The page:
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When astronauts move around inside the ISS, pushing off walls to stop and go, how does it not affect the inertia of the ISS, and send it rotating undesirably or off course, little by little. I expect the effects would accumulate quickly, unless the astronauts remained perfectly still all the time. Even though the astronauts are small, relative to the size of the ISS, I would expect their behavior to affect the motion of the ISS, the way a construction worker can affect large objects that are hanging from a crane. Also, during a spacewalk, if an astronaut interacts with a ladder, or something extended from the ISS, I would expect that effect to be magnified, since leverage is involved.

It doesn't make sense to me that the ISS seems (based on video feed I've seen) to have one side constantly facing the earth, instead of rotating.

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marked as duplicate by Hobbes, peterh, Organic Marble, Nathan Tuggy, kim holder May 20 '18 at 22:13

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  • $\begingroup$ "It doesn't make sense to me that the ISS seems (based on video feed I've seen) to have one side constantly facing the earth, instead of rotating." Note that the ISS must rotate once per orbit to achieve this. $\endgroup$ – Organic Marble May 20 '18 at 19:01
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The ISS doesn't get to rotate because of the conservation of the angular momentum.

More detailed: if an astronaut start to rotate, yes it gets to rotate also the ISS, in the opposite direction. But if the astronaut stops the rotation, he has to do that by stopping exactly the same rotation, what he caused by starting it.

If the astronaut rotates a lot, for example, 5 times, and then stops, then yes, it causes a little change in the orientation (and not the angular moment) of the ISS. However, the ISS has gyros, doing exactly the same, exactly to handle the same reason: they are large dumb masses, capable to start and stop rotation electronically.

There are some little effects which change not only the orientation, but also the angular momentum of the ISS: the light pressure from the Sun, and the little drag with the upper atmosphere. An astronaut (inside the ISS) can't do these on the reason decribed above. But if they accumulate, there is no more way to change the angular momentum of the station, as to use the propulsion to compensate it.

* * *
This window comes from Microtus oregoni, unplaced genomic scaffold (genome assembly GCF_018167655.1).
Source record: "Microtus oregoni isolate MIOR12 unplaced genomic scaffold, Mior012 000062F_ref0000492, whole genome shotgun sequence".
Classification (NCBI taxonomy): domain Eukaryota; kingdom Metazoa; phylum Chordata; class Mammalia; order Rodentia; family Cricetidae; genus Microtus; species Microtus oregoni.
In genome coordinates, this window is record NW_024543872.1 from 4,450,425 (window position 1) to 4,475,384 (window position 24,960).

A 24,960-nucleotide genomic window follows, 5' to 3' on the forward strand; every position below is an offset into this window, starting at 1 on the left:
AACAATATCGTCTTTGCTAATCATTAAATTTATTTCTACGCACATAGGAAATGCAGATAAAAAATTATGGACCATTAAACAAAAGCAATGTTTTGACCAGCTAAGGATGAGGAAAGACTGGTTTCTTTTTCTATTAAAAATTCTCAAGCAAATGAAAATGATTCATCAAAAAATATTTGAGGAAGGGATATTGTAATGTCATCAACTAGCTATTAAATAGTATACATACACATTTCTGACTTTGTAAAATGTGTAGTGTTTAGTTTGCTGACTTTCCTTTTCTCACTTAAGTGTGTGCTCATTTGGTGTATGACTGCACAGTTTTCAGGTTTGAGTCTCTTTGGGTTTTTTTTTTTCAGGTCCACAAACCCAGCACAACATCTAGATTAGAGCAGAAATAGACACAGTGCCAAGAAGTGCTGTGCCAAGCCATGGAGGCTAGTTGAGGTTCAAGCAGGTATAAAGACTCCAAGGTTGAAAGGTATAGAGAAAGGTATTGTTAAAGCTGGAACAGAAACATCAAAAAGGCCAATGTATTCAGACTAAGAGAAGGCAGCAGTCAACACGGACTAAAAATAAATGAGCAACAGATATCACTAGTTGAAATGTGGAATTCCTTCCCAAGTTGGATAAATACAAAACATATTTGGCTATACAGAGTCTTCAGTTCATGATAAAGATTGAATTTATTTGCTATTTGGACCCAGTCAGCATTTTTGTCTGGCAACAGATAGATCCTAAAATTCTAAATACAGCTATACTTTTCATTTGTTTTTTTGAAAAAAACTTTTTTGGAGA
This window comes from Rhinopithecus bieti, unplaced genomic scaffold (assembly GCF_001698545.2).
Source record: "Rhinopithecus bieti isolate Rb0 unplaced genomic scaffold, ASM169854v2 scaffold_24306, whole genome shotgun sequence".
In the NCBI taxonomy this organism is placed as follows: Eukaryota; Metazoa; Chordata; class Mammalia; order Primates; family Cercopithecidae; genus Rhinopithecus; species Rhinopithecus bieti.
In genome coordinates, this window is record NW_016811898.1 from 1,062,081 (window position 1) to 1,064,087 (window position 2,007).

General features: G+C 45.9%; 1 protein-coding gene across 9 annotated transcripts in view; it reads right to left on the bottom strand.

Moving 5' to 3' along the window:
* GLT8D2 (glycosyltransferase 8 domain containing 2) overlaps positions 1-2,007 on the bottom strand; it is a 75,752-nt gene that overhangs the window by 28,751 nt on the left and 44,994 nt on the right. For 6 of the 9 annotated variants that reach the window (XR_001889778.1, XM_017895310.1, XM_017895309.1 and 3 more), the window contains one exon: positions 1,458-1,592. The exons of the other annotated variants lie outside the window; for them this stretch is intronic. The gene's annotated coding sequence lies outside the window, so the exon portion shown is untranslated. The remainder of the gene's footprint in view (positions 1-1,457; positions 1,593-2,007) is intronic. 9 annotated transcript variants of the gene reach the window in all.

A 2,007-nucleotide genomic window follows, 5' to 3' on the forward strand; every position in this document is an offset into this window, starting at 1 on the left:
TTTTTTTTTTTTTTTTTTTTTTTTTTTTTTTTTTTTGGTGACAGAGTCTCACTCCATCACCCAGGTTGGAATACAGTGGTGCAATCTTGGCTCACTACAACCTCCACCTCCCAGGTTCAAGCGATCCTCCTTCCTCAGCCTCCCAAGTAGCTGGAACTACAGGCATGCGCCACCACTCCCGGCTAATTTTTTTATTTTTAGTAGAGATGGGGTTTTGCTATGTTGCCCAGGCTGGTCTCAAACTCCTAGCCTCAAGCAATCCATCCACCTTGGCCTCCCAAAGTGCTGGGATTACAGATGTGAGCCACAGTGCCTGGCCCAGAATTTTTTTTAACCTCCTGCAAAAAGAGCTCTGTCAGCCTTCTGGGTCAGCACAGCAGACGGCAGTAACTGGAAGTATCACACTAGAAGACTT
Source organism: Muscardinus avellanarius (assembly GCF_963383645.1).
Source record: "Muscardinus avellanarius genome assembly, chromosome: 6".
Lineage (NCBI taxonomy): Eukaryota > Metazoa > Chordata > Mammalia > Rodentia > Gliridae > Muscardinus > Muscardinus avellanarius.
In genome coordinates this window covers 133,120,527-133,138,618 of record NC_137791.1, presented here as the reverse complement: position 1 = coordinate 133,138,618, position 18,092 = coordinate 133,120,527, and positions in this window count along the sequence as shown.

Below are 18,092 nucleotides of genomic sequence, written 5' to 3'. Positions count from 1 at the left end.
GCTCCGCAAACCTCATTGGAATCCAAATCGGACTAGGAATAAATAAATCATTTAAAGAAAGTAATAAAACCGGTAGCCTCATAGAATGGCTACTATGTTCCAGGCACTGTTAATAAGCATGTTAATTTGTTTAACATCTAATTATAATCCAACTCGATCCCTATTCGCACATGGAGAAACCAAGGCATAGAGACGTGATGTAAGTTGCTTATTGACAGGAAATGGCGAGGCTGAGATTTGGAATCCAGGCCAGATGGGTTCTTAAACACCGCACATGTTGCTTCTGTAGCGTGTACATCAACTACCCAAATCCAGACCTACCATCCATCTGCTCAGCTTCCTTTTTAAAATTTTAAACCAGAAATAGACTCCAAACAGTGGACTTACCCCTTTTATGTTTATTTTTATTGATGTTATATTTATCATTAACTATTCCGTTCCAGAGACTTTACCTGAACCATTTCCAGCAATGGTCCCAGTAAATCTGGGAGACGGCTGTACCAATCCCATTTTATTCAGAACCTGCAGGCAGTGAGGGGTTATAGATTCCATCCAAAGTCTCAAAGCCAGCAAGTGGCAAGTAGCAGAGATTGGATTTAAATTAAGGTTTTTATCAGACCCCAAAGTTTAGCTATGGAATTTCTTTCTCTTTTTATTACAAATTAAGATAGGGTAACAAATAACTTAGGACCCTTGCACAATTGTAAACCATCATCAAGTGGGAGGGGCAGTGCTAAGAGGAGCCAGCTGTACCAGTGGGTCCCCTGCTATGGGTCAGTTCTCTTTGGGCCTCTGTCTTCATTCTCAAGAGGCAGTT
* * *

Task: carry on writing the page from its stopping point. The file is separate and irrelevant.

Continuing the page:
P.s. the mass of an astronaut is $\approx$ 70kg, and the ISS is 400 tons. Thus the change is practically negligible, but these would solve the problem even if it wouldn't be.

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  • $\begingroup$ +1 What happens if the "clever" astronaut spins one way at one end, then while spinning moves to the other end and reverses her spin, then moves back to the first spot and reverses again, over and over? ;-) $\endgroup$ – uhoh May 21 '18 at 0:40
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    $\begingroup$ @uhoh Thanks :-) It doesn't matter, how complex spins/movements is he doing; the angular momentum won't change. He can reach a change in the orientation of the station. But it will be compensated by the giros. $\endgroup$ – peterh May 21 '18 at 1:23
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    $\begingroup$ @peterh Oh, that's right. Gratuitous cat-based science video $\endgroup$ – uhoh May 21 '18 at 1:30
  • $\begingroup$ @uhoh What a surprise, it seems I need to tune my privacy settings :-) $\endgroup$ – peterh May 21 '18 at 1:50
  • $\begingroup$ @peterh I don't quite follow? Are you a stunt cat? $\endgroup$ – uhoh May 21 '18 at 2:51
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  1. ISS = 400 tons, astronaut = 80 kg, so any effects are not immediately visible.
  2. Astronaut actions on the ISS are usually balanced: an astronaut pushes off from one wall, then brakes to a standstill on the opposite wall. Total momentum transfer is 0.
  3. The attitude of the ISS is actively managed using Control Moment Gyroscopes.
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